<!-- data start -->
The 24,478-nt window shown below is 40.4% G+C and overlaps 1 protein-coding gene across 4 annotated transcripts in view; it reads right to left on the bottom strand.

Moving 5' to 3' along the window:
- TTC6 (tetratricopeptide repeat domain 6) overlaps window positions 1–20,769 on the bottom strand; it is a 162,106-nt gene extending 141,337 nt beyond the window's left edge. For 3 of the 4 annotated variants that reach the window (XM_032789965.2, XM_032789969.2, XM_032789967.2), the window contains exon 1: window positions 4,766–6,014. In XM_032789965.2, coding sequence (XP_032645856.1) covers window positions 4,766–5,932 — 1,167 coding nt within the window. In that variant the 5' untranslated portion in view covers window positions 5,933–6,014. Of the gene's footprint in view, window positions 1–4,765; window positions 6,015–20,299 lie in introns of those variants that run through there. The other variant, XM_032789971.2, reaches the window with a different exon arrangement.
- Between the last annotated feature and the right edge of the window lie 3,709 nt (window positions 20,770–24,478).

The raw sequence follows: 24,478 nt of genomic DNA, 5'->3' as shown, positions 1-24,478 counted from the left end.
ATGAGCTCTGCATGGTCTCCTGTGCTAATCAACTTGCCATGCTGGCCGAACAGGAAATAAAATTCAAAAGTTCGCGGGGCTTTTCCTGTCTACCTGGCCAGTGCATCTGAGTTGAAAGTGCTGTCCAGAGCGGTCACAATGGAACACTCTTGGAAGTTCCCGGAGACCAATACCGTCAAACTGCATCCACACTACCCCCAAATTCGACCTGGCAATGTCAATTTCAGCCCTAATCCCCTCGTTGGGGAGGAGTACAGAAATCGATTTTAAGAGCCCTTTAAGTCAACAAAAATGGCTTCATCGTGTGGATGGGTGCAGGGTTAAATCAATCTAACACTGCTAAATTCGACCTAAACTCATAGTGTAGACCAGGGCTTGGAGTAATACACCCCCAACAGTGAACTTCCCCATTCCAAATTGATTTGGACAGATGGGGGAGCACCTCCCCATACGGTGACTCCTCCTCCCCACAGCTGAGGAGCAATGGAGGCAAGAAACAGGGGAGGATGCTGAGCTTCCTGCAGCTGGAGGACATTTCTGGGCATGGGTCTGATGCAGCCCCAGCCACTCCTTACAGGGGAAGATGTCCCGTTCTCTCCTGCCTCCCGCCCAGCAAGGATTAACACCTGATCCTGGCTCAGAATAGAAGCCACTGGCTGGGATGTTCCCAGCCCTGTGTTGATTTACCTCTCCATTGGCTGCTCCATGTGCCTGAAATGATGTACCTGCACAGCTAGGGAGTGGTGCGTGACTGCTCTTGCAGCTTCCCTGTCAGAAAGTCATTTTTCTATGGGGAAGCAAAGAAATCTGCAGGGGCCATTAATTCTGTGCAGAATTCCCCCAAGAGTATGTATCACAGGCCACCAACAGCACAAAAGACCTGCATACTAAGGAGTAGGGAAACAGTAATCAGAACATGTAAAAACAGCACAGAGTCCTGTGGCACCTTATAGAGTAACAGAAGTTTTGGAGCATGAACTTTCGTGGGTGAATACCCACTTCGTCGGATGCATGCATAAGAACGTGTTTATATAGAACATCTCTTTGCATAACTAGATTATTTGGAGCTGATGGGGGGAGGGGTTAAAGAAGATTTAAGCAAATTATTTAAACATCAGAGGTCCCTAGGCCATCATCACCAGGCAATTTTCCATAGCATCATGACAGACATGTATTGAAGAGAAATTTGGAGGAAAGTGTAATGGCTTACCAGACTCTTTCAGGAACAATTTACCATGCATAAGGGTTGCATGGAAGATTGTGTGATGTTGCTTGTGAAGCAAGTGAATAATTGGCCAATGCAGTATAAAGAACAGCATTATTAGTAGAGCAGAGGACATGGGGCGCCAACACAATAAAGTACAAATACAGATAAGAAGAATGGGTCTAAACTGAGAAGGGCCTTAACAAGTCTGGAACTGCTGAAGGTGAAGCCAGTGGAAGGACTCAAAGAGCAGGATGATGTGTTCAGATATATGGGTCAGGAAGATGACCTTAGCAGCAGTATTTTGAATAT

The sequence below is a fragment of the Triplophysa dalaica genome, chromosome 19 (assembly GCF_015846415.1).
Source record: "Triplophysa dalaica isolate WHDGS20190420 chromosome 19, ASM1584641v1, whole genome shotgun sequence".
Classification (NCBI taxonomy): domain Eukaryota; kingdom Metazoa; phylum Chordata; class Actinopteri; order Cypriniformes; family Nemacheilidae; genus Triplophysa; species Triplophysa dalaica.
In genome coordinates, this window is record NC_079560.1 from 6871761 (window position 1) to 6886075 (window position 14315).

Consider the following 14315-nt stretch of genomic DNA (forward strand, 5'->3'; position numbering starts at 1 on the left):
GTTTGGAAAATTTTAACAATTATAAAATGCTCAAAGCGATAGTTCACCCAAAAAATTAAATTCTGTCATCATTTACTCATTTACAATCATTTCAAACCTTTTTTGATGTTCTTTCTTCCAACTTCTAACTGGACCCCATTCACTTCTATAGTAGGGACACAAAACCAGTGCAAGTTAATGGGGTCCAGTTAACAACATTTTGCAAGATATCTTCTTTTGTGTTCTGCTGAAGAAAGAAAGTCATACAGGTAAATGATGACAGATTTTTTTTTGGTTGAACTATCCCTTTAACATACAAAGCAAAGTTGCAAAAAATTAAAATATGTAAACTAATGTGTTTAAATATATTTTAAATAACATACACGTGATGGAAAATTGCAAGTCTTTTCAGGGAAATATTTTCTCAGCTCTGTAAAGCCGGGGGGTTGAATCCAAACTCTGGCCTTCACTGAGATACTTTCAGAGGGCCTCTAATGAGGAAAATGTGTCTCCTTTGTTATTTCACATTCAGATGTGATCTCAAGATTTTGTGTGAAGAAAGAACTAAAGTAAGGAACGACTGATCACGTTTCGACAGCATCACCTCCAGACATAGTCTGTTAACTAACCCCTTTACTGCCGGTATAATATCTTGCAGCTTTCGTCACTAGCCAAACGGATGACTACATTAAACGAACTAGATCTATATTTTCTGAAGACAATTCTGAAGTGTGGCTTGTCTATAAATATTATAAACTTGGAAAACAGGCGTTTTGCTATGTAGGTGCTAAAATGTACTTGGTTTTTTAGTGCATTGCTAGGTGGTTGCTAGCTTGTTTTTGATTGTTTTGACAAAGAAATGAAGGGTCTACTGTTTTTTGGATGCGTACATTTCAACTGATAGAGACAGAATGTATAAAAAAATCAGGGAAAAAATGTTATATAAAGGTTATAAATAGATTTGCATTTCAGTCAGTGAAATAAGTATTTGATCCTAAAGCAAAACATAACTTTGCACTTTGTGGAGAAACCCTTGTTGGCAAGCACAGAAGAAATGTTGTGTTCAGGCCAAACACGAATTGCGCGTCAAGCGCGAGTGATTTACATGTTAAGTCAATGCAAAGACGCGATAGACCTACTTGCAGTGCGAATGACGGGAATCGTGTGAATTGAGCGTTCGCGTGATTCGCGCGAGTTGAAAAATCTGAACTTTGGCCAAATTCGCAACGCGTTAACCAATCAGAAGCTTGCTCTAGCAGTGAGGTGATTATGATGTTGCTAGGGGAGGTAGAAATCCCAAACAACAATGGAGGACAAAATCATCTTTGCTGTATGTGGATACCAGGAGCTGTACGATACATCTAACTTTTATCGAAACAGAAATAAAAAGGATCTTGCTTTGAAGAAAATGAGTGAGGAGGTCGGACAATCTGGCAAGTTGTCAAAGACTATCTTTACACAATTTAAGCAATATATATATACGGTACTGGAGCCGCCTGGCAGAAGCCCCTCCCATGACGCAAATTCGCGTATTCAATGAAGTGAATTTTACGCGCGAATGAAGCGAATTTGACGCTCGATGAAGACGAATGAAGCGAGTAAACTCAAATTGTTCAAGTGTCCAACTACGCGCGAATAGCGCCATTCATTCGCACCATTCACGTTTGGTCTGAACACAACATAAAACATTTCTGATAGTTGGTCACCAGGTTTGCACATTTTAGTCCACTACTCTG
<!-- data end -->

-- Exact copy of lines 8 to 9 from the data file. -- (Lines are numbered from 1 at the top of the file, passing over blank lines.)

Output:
Source record: "Triplophysa dalaica isolate WHDGS20190420 chromosome 19, ASM1584641v1, whole genome shotgun sequence".
Classification (NCBI taxonomy): domain Eukaryota; kingdom Metazoa; phylum Chordata; class Actinopteri; order Cypriniformes; family Nemacheilidae; genus Triplophysa; species Triplophysa dalaica.